"The Secret Sentry" will first and foremost calm people's fears of the NSA. The NSA is, in Mr. Aid's rendering, just another bloated bureaucracy that is incompetently run and unmanageable because it's engaged in the impossible task of trying to spy on everyone who could be a possible threat against America (which in the American intelligence community means at least half the people on this planet). The NSA may be recording every phone conversation and tracking every electronic movement, but at the end of the day humans need to prioritize targets, distill and refine this information into actionable intelligence, and be able to co-operate amongst themselves. (A dominant theme running through the book is that ever since its inception the NSA, as is natural of a large bloated bureaucracy among many large bloated bureaucracies, has been trying to assert its independence and indeed hegemony over the entire American intelligence community.) It is this need for the co-operation between technological supremacy and human common sense that has made the NSA the most prevalent but trivial organization in the American intelligence community. The paradox seems to be that as machines become mightier the humans using these mighty machines become dumber: a plucky reporter with a pencil and notepad and who trusts his own brain will be a much better gauge of Al-Qaedafs intentions than a lieutenant general with a staff of thousands of cryptologists and billion dollars worth of electronic surveillance equipment. The NSA failed to penetrate the Iron Curtain, failed to foresee the Chinese entry into the Korean War, failed to see the collapse of the Berlin Wall, failed to see the coming of global terrorism, and failed to have much impact in the war against terrorism. The NSA proves that having too much information is often worse than having no information.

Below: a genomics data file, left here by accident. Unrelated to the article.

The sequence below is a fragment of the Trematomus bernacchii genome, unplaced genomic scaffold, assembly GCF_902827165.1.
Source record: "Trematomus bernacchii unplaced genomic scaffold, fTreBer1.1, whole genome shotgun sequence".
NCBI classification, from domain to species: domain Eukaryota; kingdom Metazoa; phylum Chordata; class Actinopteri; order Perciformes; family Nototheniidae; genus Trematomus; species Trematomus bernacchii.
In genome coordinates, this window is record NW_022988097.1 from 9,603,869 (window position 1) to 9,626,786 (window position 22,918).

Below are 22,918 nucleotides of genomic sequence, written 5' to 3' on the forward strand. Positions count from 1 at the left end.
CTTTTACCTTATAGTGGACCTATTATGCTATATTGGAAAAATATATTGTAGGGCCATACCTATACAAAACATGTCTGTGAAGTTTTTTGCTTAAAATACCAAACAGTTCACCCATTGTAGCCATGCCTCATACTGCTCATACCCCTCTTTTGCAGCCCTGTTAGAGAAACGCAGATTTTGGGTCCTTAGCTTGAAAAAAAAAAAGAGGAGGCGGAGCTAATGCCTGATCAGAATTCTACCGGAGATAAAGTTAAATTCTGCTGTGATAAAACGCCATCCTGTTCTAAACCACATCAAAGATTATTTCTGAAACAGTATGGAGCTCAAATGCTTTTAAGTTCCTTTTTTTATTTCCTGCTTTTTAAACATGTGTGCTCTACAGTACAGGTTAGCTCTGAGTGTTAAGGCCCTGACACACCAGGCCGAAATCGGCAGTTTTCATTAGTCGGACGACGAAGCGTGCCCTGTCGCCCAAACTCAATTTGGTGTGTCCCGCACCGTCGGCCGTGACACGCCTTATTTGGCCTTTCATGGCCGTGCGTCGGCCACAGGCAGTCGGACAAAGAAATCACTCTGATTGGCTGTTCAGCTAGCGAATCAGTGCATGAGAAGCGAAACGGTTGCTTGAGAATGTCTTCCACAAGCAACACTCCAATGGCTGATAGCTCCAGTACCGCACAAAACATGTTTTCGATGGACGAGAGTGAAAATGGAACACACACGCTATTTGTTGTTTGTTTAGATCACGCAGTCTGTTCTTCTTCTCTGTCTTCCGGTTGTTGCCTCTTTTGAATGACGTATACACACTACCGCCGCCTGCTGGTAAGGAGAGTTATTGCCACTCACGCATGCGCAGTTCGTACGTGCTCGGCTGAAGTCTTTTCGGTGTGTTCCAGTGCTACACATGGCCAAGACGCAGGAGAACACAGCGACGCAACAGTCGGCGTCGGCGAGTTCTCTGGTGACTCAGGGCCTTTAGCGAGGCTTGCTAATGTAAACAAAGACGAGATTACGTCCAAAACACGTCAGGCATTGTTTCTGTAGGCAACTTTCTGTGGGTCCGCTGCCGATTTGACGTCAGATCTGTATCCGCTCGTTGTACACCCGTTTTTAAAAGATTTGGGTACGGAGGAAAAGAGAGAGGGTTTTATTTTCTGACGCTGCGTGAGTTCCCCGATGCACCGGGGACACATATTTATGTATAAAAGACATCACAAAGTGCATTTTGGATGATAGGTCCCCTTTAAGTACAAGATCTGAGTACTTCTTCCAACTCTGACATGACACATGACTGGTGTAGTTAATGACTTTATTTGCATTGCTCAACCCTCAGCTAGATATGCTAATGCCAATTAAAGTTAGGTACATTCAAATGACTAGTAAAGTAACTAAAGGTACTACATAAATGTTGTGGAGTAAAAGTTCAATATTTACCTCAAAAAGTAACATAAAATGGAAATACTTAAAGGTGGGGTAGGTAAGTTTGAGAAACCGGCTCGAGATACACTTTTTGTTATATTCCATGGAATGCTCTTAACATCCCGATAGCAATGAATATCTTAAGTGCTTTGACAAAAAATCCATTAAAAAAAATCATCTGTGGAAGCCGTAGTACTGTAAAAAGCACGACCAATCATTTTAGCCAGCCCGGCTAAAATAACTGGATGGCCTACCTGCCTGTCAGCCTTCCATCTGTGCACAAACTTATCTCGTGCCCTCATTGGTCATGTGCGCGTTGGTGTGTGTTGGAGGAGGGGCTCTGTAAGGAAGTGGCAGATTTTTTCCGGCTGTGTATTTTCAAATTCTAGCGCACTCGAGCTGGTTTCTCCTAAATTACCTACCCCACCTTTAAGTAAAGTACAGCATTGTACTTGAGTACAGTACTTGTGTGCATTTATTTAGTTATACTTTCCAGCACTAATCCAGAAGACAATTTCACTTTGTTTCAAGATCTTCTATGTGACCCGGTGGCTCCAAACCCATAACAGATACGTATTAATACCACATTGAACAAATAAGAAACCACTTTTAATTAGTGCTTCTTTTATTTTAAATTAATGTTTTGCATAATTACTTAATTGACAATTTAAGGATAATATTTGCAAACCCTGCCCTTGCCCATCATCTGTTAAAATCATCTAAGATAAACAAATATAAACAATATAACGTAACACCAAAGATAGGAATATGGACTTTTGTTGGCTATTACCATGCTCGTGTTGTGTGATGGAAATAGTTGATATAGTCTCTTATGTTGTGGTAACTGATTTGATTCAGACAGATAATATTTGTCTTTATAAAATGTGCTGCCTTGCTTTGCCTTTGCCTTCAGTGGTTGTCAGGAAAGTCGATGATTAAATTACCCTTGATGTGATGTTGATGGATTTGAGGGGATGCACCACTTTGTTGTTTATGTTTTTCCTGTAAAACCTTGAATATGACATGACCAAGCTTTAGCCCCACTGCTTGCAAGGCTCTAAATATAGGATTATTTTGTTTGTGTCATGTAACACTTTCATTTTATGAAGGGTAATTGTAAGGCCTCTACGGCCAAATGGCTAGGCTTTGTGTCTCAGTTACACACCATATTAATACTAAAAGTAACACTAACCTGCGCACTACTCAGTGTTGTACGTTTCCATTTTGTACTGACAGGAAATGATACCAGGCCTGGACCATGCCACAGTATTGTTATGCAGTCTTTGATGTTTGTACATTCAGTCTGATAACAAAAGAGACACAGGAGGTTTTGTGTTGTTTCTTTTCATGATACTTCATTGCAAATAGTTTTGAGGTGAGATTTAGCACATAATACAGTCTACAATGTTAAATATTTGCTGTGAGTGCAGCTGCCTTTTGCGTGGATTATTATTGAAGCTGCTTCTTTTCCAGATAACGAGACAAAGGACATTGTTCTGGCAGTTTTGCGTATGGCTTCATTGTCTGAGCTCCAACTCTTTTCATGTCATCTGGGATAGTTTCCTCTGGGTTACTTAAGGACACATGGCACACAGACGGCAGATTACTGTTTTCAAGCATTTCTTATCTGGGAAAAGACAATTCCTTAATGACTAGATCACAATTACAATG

But after we realize this vital point about the NSA there is no other need to read "The Secret Sentry." Mr. Aid may have spent years in the National Security Archives and he may be one of America's foremost experts on the NSA, but he is also dealing with highly sensitive material. He may have "confidential" interviews with dozens of NSA and intelligence interviews, but how could he have been told anything useful considering he was interviewing spies whose first instinct is to misdirect, misinform, and deceive. And because he had so much access to the National Security Archives, Mr. Aid undoubtedly had to write this book with its general counsel looking constantly over his shoulder.
There is neither energy nor punch in this book, and reads too much like a neat cataloguing of press clippings about the NSA.
3 of 3 people found the following review helpful
on March 25, 2013
As the title says, this is a comprehensive review of the NSA, from its early roots to the present day. At times the writing can